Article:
Besides financial considerations, there are academic and psychological
risks associated with students accumulating high debt. According to Iowa
Attorney General Tom Miller, an increasing number of students are accumulating
high credit card debt with serious long-term consequences (The State of
Iowa, 2000). One of those consequences, according to an Indiana University
administrator, is an increase in student dropouts due to unmanageable credit
card debt (The State of Iowa, 2000). Mr. Miller also argues that excessive
debt can lead to psychological problems such as stress, and in extreme
cases even suicide. Highly publicized cases of students who committed suicide
apparently due to the anxiety related to their unmanageable credit card
debt have forced lawmakers, consumer groups, and colleges to take a closer
look at this issue. (See Hoover, 2001; Loyal, 2002).
CREDIT CARD SOLICITATION ON CAMPUS
Credit card solicitation on college and university campuses is a common
occurrence. The TERI/IHEP study found that 24% of students applied for
a card through a campus representative or advertisement. Students also
reported applying through the mail (37%) or at a business (36%) (The Education
Resources Institute, 1998, June, p. 30).
Some campuses restrict solicitation in some way while state laws mandate
other college solicitation policies (U.S. General Accounting Office, 2001,
June, pp. 25-26). Meanwhile, numerous colleges and universities form multi-million
dollar partnerships with credit issuers, which encourages students to apply
for credit. (see Hoover, 2001; Loyal, 2002; Pinto, Parente & Palmer,
Officials and students have complained that issuers do not significantly
inform students about important credit terms such as available interest
rates or penalties that are written in disclosure statements. In response,
some colleges require credit card issuers to hand out additional materials
about credit terms to students. (U.S. General Accounting Office, 2001,
June, p. 28).
COLLEGE POLICIES THAT PREVENT STUDENT DIFFICULTIES WITH CREDIT CARDS
William Stanford, the director of financial aid at Lehigh University
recommends that campuses inform students as soon as possible about how
to use credit responsibly. Additionally, he advises campuses to control
solicitations, curtail bookstore promotions, establish a working relationship
with the nearest Consumer Credit Counseling Services office (call 800-388-2227
for the nearest location), offer workshops during freshman orientation,
provide information via the campus website, communicate with senior class
members, inform residence hall counselors, and discourage the use of credit
cards for making tuition payments (Stanford, 1999, pp. 15-17).
STATE LAWS LIMITING CREDIT CARD SOLICITATION AT HIGHER EDUCATION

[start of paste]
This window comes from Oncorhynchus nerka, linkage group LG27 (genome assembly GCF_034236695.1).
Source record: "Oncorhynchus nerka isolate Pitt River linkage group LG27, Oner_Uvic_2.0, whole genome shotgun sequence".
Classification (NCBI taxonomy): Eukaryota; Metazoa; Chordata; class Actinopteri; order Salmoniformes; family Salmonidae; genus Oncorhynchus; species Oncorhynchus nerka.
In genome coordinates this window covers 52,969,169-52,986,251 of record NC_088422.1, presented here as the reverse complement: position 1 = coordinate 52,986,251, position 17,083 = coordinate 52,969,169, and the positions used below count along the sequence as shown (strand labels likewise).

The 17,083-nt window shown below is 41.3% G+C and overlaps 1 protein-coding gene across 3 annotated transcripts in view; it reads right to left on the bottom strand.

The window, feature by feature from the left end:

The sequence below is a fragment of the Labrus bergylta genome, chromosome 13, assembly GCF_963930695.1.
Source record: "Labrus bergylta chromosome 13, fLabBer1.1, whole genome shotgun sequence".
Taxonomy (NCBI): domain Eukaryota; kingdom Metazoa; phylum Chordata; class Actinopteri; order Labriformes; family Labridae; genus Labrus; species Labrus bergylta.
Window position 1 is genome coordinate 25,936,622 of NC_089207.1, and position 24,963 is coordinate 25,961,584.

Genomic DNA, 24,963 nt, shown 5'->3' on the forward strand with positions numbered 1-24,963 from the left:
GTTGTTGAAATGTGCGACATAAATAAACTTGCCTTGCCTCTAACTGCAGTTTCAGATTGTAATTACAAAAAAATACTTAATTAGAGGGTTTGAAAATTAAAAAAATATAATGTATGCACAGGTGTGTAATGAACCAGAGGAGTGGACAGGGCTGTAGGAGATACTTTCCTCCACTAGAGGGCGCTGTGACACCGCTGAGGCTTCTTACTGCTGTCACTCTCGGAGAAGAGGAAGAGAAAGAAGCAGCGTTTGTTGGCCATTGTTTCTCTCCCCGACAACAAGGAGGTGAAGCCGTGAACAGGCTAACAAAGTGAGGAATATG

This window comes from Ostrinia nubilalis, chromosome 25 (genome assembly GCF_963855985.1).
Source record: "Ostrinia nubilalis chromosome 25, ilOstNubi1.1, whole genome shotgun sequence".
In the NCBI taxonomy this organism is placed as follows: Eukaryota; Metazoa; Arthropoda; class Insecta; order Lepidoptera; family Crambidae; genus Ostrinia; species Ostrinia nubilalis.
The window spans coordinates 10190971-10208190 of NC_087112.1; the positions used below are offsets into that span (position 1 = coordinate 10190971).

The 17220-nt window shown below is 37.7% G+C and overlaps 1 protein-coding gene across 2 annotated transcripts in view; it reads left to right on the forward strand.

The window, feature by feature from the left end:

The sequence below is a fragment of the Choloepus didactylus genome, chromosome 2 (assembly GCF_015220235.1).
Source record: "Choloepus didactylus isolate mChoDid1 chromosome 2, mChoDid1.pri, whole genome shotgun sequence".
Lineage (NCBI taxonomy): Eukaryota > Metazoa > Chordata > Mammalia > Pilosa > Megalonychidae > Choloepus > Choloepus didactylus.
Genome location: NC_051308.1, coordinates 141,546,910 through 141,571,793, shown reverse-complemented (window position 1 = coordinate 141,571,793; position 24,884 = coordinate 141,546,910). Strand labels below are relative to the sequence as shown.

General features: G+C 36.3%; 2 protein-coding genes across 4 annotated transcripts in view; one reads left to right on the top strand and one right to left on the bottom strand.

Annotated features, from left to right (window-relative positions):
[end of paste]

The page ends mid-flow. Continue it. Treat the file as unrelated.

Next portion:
Between 1999 and May 2001, at least 24 states enacted legislation to
either study the effects of credit cards on college students or to limit
credit card solicitation at higher education institutions. Legislators
were influenced by parents of college students, student groups, and by
negative media portrayals of credit card solicitation on campuses. (U.S.
General Accounting Office, 2001, June, p. 53). For a complete list of this
state legislation, see Appendix II of the U.S. General Accounting Office's
report, "Consumer Finance: College Students and Credit Cards" (U.S. General
Accounting Office, 2001, June, pp. 53-66).
The Education Resources Institute, The Institute for Higher Education
Policy (1998, June). Credit Risk or Credit Worthy? College Students and
Credit Cards. A National Survey. ED 421 069
Hoover, E. (2001, June 15). The Lure of Easy Credit Leaves More Students
Struggling with Debt [Electronic version]. The Chronicle of Higher Education,
pp. A35-A36. EJ 629 655
Hoover, E. (2002, January 23). ACLU Asks Nevada College to Stop Selling
Student Data to Credit-Card Companies [Electronic version]. The Chronicle
of Higher Education.
Loyal, T. (2002, March/April). Don't Leave College Without It. Mother
Jones. Retrieved April 23, 2002 from http://www.motherjones.com/magazine/MA02/creditcards.html
Nellie Mae (2002). Credit Card Usage Continues among College Students.
Retrieved April 16, 2002 from the Nellie Mae web site: http://www.nelliemae.com/library/cc_use.html
Pinto, M.B., Parente, D.H., & Palmer, T.S. (2001, January/February).
College Student Performance and Credit Card Usage. Journal of College Student
Development, pp. 49-58. EJ 624 498
Stanford, W.E. (1999, March/April). Dealing with Student Credit Card
Debt. About Campus, pp. 12-17. EJ 600 836
The State of Iowa, Attorney General's Office (2000). Iowa Attorney General
Consumer Advisories. Credit Cards on Student Income: Proceed with Caution
- and Shop with Care! Retrieved April 18, 2002 from the State of Iowa official
web site: http:// www.state.ia.us/government/ag/consumer/advisories/student_creditcard
U.S. General Accounting Office (2001, June). Consumer Finance: College
Students and Credit Cards. Retrieved April 16, 2002 from the U.S. General
Accounting Office web site: http://www.gao.gov/new.items/d01773.pdf%20ED